For a company to even be in a position to optimize its capital structure, it also depends on the factors mentioned above. However, when the optimization of the capital structure is on the table, it can proceed in the following steps:

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1. Analysis of the current situation

The initial step involves conducting a thorough assessment of the present circumstances. This entails identifying the strengths and weaknesses inherent in existing sources of financing. Such an evaluation encompasses an analysis of financial statements, cash flow projections, and credit terms. The overarching objective is to ascertain the prevailing capital costs, debt levels, and liquidity position.

2. Setting objectives

The second phase in optimizing a company's capital structure revolves around establishing goals that harmonize with the strategic objectives and risk profile of the organization. This entails conducting a comprehensive evaluation of diverse scenarios and meticulously assessing the trade-offs between debt and equity options.

3. Implementing measures

The third step is to implement an action plan that guides the company from the current situation to the goal. This may involve various measures:

  • Repayment of debts or refinancing
  • Increase or decrease in equity
  • Optimization of working capital
  • Sale of assets or M&A

4. Risk management

The fourth step involves managing risks and opportunities that may arise from the new capital structure. 

Risks may include:

  • Interest rate risks
  • Credit risks
  • Covenants
  • Refinancing risks

Opportunities may include:

  • Lower capital costs through diversification of total capital
  • Higher profitability through leverage effects
  • Improved competitive position enabling strategic investments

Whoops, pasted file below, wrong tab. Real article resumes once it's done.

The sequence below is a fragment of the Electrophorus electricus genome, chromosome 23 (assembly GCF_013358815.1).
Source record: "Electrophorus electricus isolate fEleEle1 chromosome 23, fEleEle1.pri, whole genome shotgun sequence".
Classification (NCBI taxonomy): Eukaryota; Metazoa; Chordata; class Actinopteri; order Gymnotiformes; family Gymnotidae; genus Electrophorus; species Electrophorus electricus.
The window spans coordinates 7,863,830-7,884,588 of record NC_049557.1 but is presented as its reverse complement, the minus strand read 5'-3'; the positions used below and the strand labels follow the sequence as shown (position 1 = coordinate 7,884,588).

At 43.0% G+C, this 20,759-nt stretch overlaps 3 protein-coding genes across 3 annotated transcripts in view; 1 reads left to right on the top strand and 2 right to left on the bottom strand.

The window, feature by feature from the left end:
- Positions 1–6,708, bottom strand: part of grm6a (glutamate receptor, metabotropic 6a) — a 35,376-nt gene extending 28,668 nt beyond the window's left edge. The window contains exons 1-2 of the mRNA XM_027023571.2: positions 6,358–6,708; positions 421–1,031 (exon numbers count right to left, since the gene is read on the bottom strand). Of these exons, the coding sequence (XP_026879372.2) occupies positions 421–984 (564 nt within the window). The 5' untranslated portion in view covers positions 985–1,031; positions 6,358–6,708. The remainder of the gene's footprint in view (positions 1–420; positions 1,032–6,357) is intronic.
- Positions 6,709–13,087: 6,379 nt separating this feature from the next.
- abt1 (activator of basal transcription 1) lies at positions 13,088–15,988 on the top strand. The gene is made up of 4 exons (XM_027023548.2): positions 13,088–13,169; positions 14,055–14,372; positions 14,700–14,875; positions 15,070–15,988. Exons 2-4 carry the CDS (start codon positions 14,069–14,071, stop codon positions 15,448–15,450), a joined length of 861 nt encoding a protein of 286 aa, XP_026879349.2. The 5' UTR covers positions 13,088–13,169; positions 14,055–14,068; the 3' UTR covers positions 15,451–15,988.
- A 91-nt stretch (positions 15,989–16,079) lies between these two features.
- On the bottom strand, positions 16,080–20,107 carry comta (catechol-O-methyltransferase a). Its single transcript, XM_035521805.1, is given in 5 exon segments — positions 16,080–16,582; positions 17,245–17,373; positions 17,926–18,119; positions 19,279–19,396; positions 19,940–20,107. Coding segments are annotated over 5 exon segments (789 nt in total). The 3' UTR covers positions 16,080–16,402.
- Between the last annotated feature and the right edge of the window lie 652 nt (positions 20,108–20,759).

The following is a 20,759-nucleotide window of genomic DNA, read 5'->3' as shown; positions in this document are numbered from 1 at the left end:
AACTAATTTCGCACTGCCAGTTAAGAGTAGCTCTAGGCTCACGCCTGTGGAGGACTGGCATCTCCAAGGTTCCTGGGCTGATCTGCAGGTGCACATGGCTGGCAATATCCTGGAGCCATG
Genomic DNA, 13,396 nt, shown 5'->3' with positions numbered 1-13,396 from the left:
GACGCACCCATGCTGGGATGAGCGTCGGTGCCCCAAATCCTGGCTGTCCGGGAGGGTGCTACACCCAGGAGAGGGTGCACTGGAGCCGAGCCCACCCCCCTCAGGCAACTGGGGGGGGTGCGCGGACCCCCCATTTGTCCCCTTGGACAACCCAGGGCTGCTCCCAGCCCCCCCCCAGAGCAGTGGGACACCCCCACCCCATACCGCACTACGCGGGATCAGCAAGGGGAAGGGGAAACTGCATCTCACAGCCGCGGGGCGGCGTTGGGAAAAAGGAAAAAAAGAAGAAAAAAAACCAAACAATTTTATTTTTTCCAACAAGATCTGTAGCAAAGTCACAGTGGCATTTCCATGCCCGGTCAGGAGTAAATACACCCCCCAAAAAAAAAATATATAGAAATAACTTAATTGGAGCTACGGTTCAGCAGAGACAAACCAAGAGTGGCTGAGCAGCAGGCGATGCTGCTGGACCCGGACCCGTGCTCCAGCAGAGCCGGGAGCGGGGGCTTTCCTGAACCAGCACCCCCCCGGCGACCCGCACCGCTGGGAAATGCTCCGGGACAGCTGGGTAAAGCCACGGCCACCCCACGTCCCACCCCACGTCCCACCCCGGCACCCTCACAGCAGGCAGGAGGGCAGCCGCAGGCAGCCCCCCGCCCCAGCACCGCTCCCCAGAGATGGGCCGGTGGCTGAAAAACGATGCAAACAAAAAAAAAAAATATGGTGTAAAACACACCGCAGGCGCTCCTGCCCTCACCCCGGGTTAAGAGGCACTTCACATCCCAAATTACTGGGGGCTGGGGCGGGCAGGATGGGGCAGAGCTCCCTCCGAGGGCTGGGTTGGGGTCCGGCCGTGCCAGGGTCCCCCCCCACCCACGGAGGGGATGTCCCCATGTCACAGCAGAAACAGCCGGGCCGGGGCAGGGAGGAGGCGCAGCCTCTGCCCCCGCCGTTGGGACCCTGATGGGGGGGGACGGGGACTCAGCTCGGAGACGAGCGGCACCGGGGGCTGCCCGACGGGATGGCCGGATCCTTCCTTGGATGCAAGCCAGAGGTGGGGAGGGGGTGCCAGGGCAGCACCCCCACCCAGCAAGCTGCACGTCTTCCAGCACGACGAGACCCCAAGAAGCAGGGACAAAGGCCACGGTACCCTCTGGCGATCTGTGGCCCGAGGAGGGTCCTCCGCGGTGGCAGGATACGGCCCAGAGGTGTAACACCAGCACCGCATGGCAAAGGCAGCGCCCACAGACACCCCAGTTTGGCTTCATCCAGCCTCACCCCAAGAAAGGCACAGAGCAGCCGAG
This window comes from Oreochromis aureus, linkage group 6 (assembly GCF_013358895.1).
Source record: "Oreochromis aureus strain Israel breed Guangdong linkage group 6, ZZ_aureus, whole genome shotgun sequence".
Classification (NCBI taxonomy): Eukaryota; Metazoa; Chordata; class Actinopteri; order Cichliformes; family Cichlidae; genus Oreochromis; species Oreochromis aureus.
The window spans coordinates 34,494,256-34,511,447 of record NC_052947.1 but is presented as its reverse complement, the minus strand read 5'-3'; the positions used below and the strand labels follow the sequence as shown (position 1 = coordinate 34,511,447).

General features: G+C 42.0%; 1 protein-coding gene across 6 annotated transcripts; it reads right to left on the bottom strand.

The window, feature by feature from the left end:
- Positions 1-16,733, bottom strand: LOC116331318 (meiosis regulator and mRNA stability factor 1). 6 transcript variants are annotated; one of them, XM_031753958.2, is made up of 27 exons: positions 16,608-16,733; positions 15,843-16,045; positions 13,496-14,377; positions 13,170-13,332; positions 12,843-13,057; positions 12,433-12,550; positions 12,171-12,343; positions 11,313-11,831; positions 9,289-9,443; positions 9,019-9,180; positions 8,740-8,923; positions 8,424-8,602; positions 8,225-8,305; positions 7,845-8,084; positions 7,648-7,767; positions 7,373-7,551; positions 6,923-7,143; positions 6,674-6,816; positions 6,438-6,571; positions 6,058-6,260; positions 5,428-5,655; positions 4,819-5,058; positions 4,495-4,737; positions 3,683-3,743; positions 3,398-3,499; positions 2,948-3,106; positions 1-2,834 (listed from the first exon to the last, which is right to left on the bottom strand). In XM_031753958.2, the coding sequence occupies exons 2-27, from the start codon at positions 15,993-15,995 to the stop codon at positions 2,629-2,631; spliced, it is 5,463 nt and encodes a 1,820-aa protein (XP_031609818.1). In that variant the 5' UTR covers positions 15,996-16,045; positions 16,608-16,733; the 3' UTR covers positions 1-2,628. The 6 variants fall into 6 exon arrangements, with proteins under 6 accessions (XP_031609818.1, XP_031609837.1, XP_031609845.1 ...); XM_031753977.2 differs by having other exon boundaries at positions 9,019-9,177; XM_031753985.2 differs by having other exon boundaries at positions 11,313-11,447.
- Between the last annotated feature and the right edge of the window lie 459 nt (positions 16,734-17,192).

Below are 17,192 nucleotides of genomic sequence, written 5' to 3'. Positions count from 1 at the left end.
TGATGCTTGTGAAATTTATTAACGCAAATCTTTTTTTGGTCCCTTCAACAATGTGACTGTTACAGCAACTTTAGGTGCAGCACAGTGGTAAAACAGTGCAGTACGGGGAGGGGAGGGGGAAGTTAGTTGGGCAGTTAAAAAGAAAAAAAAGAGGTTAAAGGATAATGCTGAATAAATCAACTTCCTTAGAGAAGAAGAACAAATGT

Conclusion: capital structure continues to evolve

The fundamental tenets of a robust capital structure remain consistent across all companies: it should embody resilience, flexibility, and alignment with organizational objectives. However, the dynamics of the capital stack and how companies interact with it are contingent upon their stage of development and business model.

In the early stages, companies encounter limitations in shaping their capital structure. Securing debt capital proves challenging, compelling them to primarily rely on venture capital and other forms of risk financing.

Yet, as they progress and attain further growth milestones, avenues for diversification emerge. With maturity comes an enhanced ability to shape the capital structure to better suit evolving needs.

Traditionally, "asset-light" companies have grappled with hurdles in diversifying their capital structure due to the intangible nature of their assets. However, recent years have witnessed a transformative shift. Emerging debt providers have pioneered risk assessment methodologies capable of appraising intangible assets as viable collateral.

Consequently, particularly in sectors like technology, digital services, and Software as a Service (SaaS), these companies now enjoy improved access to debt capital.